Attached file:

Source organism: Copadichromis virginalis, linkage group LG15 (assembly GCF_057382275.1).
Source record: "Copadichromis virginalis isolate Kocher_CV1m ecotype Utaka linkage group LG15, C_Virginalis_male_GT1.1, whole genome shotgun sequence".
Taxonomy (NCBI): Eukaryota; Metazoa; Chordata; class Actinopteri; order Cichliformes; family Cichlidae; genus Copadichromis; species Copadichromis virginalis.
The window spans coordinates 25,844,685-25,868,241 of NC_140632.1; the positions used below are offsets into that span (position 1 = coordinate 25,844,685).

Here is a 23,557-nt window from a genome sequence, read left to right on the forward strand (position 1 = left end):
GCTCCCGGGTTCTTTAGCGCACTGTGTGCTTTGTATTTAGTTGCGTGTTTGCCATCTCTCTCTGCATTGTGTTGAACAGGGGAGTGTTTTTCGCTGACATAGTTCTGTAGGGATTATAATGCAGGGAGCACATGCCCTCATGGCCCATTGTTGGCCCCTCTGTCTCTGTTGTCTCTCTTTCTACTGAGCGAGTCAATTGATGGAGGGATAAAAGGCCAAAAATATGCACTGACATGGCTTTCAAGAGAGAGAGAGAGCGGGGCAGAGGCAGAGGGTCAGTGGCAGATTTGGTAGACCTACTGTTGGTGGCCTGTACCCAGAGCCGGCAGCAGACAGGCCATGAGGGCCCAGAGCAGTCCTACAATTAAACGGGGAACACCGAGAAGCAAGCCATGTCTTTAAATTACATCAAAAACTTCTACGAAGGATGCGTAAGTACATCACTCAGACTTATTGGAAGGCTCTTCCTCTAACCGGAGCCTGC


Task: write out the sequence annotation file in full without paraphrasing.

Source organism: Copadichromis virginalis, linkage group LG15 (assembly GCF_057382275.1).
Source record: "Copadichromis virginalis isolate Kocher_CV1m ecotype Utaka linkage group LG15, C_Virginalis_male_GT1.1, whole genome shotgun sequence".
Taxonomy (NCBI): Eukaryota; Metazoa; Chordata; class Actinopteri; order Cichliformes; family Cichlidae; genus Copadichromis; species Copadichromis virginalis.
The window spans coordinates 25,844,685-25,868,241 of NC_140632.1; the positions used below are offsets into that span (position 1 = coordinate 25,844,685).

Here is a 23,557-nt window from a genome sequence, read left to right on the forward strand (position 1 = left end):
GCTCCCGGGTTCTTTAGCGCACTGTGTGCTTTGTATTTAGTTGCGTGTTTGCCATCTCTCTCTGCATTGTGTTGAACAGGGGAGTGTTTTTCGCTGACATAGTTCTGTAGGGATTATAATGCAGGGAGCACATGCCCTCATGGCCCATTGTTGGCCCCTCTGTCTCTGTTGTCTCTCTTTCTACTGAGCGAGTCAATTGATGGAGGGATAAAAGGCCAAAAATATGCACTGACATGGCTTTCAAGAGAGAGAGAGAGCGGGGCAGAGGCAGAGGGTCAGTGGCAGATTTGGTAGACCTACTGTTGGTGGCCTGTACCCAGAGCCGGCAGCAGACAGGCCATGAGGGCCCAGAGCAGTCCTACAATTAAACGGGGAACACCGAGAAGCAAGCCATGTCTTTAAATTACATCAAAAACTTCTACGAAGGATGCGTAAGTACATCACTCAGACTTATTGGAAGGCTCTTCCTCTAACCGGAGCCTGC